When an alien spacecraft lands in the lagoon off Lagos, the world changes. As the panic-stricken city tears itself apart, three people are chosen to make first contact. They will have to confront their deepest secrets, if they – and the rest of Lagos – are to survive.
I… really wanted to like this book. A lot. The basic premise – first contact in Lagos by aliens with transformative powers – is a corker, and we see the immediate impact of their influence from the unexpected and delightful perspective of the local sea life. It’s intriguing and threatening (turns out fish hate us. Who would’ve guessed?) – and it’s wide open for interesting developments: anything is possible.
Our principal characters are great at first glance. The humans: Adaora, the marine biologist whose marriage is foundering since her husband became born-again and decided she was a witch; Agu, badly beaten for trying to stop fellow soldiers committing rape; and Anthony, the rapper whose empathy seems at odds with his manic celebrity.
And alien ambassador Ayodele is fabulous. Alongside the Bone Collector (a sentient, man-eating strip of tarmac), she’s probably my favourite person in the book. She can change shape, read minds and dispense wisdom like a better-spoken Yoda. She’s confrontational but cool-headed, so when she flips out over how badly humanity reacts to her presence and turns herself into a small animal to sulk for a while, I didn’t really know what to make of it. That said, she’s towers over the second half of the novel – I loved her story arc, and the lengths to which she was willing to go to achieve her aims.
Unfortunately, my love affair stopped there. As with Binti, I struggled with the prose, finding it sparse rather than elegant, and painfully explicit in spelling out what people were thinking and doing. I wondered at one point whether it would work better read aloud (I think so, but that’s not how I read), or whether it would work better for a younger audience (possibly). Regardless, I found it awkward and it kept me at arm’s length.
Unlike Binti, the story is much less focused, and ended up feeling like an unholy mess. The POV bounced (briefly) to a number of other characters around the city. This served to introduce new perspectives and themes – first contact galvanises a local LGBT group to come out of the closet; some youths plot to kidnap Ayodele in search of a quick buck; a sex worker has a religious epiphany; and, and, and (and that’s part of the problem. So many threads).
While the subplots had merit (or could have done – I’ll come back to this), I seem to be ranting a lot recently about how much this sort of POV-swapping annoys me, and it’s no exception here. I love that the book presented a cross-section of different (and perhaps unexpected) characters, but I’d have preferred to see it through fewer eyes – not least because most characters ending up feeling like one-dimensional archetypes. It wasn’t sufficient for a character to be unpleasant – they’re over the top. No room for nuance here.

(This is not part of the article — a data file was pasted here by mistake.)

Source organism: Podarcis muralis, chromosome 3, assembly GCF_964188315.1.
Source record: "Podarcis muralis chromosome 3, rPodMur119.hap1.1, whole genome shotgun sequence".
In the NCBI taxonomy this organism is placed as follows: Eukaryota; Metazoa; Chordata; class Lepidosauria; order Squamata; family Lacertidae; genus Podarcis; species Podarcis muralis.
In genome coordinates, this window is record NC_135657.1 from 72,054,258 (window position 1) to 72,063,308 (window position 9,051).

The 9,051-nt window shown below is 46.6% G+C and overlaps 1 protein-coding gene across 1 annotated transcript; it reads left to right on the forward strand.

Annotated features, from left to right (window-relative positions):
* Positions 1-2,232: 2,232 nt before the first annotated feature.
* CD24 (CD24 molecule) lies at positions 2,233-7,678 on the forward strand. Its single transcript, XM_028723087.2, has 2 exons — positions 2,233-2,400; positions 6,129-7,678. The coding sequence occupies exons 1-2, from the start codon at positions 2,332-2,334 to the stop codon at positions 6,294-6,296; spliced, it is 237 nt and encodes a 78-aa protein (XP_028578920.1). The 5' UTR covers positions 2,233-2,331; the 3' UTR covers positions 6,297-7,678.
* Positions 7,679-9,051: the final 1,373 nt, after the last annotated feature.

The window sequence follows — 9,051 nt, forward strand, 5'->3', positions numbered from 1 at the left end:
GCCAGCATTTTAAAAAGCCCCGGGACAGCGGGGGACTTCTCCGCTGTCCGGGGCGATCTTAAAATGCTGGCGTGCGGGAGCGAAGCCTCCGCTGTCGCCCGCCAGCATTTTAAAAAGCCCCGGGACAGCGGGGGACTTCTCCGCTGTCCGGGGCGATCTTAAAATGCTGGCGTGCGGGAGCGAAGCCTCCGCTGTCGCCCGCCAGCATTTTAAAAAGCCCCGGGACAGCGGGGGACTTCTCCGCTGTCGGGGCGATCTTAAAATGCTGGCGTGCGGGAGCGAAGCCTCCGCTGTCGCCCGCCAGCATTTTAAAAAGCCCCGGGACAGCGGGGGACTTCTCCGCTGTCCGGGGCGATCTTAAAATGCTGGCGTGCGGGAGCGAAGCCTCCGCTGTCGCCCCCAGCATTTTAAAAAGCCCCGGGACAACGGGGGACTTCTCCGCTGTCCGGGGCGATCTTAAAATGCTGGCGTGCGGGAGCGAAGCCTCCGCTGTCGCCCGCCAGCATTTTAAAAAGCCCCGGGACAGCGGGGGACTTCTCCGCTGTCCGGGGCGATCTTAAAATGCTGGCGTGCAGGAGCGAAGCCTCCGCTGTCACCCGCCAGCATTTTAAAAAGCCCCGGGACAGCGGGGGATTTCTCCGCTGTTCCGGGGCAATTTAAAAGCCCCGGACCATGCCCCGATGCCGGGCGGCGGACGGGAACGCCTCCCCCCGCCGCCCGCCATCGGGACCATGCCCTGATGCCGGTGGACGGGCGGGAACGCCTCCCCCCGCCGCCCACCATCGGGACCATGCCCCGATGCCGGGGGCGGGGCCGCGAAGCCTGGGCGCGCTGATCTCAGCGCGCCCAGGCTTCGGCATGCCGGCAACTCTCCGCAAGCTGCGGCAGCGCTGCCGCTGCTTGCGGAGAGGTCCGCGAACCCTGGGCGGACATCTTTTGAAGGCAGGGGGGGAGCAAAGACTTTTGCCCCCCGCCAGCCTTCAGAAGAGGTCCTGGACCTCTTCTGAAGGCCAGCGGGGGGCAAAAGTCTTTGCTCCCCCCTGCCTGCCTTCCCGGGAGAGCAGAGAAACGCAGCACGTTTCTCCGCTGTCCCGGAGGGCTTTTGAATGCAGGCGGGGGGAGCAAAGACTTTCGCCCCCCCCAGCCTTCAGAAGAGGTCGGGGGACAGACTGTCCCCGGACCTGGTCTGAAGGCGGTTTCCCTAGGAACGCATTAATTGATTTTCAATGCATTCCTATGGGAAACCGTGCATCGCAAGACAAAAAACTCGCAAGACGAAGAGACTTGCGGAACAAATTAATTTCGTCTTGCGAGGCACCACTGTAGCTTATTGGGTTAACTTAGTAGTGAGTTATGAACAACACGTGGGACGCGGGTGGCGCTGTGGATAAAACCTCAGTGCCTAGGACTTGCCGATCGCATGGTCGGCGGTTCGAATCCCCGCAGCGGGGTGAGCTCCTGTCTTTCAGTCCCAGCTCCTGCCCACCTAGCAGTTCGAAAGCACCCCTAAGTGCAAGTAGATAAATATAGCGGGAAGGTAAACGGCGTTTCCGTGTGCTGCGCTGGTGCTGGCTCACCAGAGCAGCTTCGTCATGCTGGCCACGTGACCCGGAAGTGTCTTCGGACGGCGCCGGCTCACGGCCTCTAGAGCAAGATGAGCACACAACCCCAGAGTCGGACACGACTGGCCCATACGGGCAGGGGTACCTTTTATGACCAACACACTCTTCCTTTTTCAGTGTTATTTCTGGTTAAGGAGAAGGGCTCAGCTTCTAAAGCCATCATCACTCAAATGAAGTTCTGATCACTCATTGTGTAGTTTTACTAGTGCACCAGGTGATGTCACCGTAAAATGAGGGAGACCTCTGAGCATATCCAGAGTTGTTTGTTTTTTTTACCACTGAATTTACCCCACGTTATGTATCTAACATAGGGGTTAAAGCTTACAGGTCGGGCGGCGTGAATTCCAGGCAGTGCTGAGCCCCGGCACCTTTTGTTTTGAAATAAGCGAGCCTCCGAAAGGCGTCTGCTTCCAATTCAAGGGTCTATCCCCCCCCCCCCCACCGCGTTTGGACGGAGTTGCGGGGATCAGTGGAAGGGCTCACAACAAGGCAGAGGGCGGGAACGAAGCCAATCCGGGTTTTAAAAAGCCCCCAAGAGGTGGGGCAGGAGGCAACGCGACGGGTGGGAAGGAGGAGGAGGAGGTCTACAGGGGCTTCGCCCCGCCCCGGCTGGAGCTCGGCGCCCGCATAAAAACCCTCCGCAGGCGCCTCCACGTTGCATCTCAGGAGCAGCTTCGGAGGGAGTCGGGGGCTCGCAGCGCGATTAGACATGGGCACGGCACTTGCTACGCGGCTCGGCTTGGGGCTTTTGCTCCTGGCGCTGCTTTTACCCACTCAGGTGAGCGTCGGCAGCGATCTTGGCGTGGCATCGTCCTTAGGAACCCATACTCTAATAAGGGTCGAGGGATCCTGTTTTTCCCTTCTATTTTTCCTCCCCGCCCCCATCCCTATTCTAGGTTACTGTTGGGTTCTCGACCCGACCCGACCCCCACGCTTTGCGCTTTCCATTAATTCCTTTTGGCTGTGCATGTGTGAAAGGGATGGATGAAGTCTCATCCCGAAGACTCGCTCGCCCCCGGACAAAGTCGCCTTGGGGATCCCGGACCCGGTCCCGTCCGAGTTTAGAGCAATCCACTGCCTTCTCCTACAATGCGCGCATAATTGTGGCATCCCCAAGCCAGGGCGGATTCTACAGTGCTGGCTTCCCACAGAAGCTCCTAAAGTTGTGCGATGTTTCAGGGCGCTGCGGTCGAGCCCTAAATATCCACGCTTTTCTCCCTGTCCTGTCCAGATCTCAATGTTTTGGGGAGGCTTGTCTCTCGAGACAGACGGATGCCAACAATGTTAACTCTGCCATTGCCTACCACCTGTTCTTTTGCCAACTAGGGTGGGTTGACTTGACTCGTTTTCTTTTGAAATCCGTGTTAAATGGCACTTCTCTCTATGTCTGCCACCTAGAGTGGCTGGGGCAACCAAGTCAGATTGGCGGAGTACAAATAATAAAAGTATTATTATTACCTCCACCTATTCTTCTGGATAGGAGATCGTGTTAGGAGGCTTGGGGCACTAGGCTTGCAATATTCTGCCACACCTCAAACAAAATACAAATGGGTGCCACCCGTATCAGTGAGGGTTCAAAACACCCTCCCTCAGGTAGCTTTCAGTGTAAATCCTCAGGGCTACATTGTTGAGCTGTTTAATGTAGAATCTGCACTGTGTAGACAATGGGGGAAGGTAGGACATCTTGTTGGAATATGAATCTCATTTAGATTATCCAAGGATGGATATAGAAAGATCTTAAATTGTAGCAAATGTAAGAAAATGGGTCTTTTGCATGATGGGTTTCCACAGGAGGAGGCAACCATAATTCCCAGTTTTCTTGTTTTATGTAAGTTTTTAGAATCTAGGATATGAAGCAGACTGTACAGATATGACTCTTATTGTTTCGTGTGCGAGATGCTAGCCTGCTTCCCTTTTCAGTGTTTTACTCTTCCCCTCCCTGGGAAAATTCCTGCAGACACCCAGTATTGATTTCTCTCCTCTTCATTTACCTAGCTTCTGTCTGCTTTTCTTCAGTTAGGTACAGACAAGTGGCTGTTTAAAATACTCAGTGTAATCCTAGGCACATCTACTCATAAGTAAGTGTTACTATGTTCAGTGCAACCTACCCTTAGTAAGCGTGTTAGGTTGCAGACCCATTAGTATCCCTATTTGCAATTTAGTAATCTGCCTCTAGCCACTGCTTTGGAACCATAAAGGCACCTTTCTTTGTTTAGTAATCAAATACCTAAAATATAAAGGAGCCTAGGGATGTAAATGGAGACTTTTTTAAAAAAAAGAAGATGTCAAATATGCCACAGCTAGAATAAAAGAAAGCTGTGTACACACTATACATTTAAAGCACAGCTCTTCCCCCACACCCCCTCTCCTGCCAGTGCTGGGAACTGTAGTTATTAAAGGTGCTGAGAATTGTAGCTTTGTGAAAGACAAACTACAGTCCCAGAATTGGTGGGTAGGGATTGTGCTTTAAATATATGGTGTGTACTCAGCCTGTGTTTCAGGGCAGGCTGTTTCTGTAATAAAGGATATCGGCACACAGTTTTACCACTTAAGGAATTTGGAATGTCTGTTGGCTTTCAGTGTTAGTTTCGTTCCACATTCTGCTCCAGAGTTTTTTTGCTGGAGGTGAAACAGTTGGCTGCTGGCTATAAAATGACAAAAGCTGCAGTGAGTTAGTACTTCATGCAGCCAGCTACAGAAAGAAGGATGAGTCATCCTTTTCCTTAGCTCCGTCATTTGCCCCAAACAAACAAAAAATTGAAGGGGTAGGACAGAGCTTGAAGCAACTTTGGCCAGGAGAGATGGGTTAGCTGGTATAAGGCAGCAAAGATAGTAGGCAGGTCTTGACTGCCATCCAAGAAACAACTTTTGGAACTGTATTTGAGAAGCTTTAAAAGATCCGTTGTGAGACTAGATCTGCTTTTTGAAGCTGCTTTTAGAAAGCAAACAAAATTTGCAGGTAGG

Too many of these subplots evaporated, despite the characters being tightly interconnected. For example: Agu is beaten for trying to prevent a rape; one of the would-be kidnappers heads off with a machete to do Agu harm after he’s (mistakenly) recognised as ‘one of the soldiers who raped his cousin’… after which the kidnapper is never seen again. It’s almost as though the story is overwhelmed by all the details it takes on; having thrown everything in the kitchen sink, the cutlery gets lost in the suds. While the ending theoretically wraps it all up (in a non-specific ‘it’s all fixed now’ kind of way), there’s no explicit closure for most of them. This might be more realistic, but it doesn’t help the narrative. Worse, the constant distractions make the pace of the main thread uneven.
On another front, an out-of-the-blue attack of insta-love buzzed another of my least favourite tropes. Whilst one of the characters involved did show some immediate horror and regret – what am I doing? – by the end of the novel, their relationship seems to be a given. I tried hard to swallow this as one more way that the aliens were changing everything and everyone they came in contact with, but… I really hate this trope. I don’t like making excuses for it.
Ayodele aside, I also didn’t love the climax – the arc around superpowers didn’t really add anything beyond a convenient ‘get us out of dodge’ card in the face of rampaging sea monsters; and the President has to be the least Presidential fictional President since Gaius Baltar. Only with fewer interesting character defects.
So in the end, the book gets a measly 2 stars from me. It was nearly a DNF – I soldiered through because the ideas were intriguing and there were moments of grace.
For those who choose to read it: there’s a Pidgin glossary at the end, which you may find useful. I didn’t find it until I’d finished the novel, which made certain chapters practically incomprehensible.